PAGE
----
Businesses can take years to start, but dozens of local people spent the weekend learning how to take their first steps at the University at Buffalo's Hayes Hall.
This was the 8th annual Buffalo Startup Weekend, a mix of education for budding entrepreneurs and planning the businesses the different groups want to start and making a pitch for that business.
With strong help from 43North, the goal is to put potential companies on a path to be local job creators and economic generators. Nate Benson, director of media and public relations at 43North, said an array of people attended the weekend for a variety of different businesses.
"It's a hodge-podge of everybody," Benson said. "It's got designers, developers, coders, marketing people, musicians, artists, people who are just curious about how their particular skills can be implemented into a startup. They're here having fun and it's been a whirlwind weekend."
Benson said these startup weekends offer mentoring to start businesses right here and hire people.
"That's what great about the mentors coming in, whether they be lawyers or professional development people or blockchain experts. These mentors coming in and kind of guiding them, asking them questions: Hey, have you thought about this? Or, hey maybe this might not be the best route from a legal startup. You don't know what you don't know when it comes to a startup."
President Alex Gress said UB is important in this process, even if not everyone is connected with the university.
"Very, very significant. We're all stakeholders in building THE entrepreneurial ecosystem here," Gress said. "And so events like this that help bring new forms of collision, new forms of collaboration together create ideas, create excitement. That's what this is all about. When you think about some of the companies that have come through 43North, they themselves have come through startup weekends."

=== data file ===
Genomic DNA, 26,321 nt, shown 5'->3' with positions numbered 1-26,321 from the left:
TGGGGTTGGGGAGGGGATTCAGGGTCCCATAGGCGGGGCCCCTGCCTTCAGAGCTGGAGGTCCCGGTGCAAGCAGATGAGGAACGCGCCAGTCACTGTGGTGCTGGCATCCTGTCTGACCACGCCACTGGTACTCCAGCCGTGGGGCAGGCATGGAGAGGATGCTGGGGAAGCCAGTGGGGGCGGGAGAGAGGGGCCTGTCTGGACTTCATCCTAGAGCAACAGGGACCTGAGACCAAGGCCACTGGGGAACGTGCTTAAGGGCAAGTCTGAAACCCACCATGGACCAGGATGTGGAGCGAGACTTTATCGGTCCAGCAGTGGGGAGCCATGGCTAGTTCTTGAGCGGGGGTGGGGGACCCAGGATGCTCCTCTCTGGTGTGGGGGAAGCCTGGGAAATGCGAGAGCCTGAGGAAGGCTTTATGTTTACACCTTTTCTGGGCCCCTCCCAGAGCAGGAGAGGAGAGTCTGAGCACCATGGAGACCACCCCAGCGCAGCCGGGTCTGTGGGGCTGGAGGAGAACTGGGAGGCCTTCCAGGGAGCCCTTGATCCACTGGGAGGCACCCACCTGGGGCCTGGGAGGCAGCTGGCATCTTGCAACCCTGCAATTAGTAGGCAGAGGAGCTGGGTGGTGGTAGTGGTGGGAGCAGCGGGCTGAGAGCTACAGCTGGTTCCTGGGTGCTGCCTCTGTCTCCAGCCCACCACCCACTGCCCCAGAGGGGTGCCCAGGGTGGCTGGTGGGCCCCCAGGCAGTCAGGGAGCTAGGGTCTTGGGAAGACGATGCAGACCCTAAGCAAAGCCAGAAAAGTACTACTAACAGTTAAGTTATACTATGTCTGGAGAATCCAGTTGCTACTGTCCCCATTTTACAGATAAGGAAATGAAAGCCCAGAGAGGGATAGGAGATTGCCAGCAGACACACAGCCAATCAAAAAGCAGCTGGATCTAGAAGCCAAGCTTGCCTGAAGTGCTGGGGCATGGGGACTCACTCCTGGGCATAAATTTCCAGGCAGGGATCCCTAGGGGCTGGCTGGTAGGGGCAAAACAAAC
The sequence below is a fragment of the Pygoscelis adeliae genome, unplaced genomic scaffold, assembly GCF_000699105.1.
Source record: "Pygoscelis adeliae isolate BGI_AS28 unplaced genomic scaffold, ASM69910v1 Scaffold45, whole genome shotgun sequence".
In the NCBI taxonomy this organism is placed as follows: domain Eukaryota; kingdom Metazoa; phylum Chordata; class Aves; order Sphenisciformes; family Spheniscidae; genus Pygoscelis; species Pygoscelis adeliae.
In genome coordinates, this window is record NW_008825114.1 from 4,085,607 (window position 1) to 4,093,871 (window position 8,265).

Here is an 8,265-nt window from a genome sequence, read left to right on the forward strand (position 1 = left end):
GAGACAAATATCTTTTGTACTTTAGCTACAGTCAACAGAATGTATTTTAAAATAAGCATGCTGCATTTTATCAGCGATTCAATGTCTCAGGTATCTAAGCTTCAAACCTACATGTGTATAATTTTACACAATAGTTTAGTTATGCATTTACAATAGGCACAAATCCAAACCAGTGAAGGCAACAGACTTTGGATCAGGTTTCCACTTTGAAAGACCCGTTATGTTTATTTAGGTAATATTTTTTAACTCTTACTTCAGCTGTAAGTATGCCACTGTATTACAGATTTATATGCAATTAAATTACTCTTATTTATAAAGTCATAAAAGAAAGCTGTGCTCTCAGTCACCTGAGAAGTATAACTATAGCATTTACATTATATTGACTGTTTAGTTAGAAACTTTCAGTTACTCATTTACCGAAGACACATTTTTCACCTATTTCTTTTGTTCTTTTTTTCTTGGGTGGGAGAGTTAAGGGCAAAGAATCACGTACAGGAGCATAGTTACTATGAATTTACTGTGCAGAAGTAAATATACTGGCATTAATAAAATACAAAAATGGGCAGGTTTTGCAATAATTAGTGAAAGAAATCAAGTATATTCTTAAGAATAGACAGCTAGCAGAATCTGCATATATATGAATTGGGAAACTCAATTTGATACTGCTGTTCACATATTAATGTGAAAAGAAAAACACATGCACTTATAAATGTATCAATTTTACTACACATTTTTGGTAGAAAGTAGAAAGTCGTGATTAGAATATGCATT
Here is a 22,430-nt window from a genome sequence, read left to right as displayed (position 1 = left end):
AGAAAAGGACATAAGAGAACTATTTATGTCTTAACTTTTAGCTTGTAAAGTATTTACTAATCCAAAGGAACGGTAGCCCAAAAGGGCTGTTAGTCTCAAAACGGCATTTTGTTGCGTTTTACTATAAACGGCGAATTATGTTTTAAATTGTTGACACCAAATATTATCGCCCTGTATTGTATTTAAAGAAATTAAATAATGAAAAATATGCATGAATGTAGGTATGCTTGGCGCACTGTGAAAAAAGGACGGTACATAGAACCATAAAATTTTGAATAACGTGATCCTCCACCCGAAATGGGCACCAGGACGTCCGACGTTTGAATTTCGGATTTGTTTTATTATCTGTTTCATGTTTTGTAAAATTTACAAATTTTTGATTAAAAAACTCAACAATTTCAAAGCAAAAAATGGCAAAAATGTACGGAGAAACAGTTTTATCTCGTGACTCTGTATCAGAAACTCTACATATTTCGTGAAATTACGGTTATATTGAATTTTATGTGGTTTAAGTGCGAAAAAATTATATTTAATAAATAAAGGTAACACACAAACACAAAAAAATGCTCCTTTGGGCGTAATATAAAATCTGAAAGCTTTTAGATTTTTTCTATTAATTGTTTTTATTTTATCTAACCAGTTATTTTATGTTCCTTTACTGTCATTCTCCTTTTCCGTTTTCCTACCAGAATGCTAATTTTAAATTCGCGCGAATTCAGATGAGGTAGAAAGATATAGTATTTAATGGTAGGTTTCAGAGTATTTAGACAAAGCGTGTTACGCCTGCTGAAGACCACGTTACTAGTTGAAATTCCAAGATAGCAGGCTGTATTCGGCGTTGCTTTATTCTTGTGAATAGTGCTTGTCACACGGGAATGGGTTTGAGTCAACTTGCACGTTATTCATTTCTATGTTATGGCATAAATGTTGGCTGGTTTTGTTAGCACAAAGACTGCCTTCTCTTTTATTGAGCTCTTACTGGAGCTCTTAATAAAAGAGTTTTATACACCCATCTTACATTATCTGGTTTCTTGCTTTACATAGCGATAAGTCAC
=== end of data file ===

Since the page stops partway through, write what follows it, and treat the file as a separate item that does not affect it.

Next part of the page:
One of the key elements of the weekend is advice on law, business and consulting as it relates to starting a business. It is also a chance for those who see an opening in the marketplace to pitch their semi-formed idea. The winners get everything from banners to hang at investor events to time with lawyer, accountants and other mentor entrepreneurs.
The winning proposal company was TILT, which will specialize in matching people who like something. Dan Gigante led the group and said the public will participate.
"We need people to kind of participate in it and we think that they will do that, based on almost maybe a pride thing to like, 'I like Public Espresso,'" Gigante said. "So if I went to this place in Toronto, like they're not really like that or maybe they're just spot on. So maybe the community will police that."
Krista Marcucci was there to pitch her company, UNCODED, a training academy for entrepreneurs who need help with language and social skills.
"Just generally speaking there's a cultural element, too. Even just like we deliver criticism, email demeanor, written communications and what it's doing is not just hindering our ability to communicate but really assimilate with our teams as well. So, that among the things we will actually coach in the Academy."
While Marcucci went to Canisius College, she has been out in the corporate world in New York City and Washington before returning here for the academy startup. Her team's proposal won third place.
Dan Abbotoy wanted to help people start up podcasts, at Castyourself.
"When you look at trying to learn how to podcast today, you have to go through a lot of technical knowledge. So you have the microphone, you have the equipment, yYou have to make sure it's all compatible and that it's going to work when you get it," Abbotoy said. "Then, after that, you have to go through the whole, entire editing process yourself. And so for a lot of people, that can be real overwhelming, real time-consuming and something that really prohibits them from getting into casting."
Some companies that started during the prior seven startup weekends are now active businesses.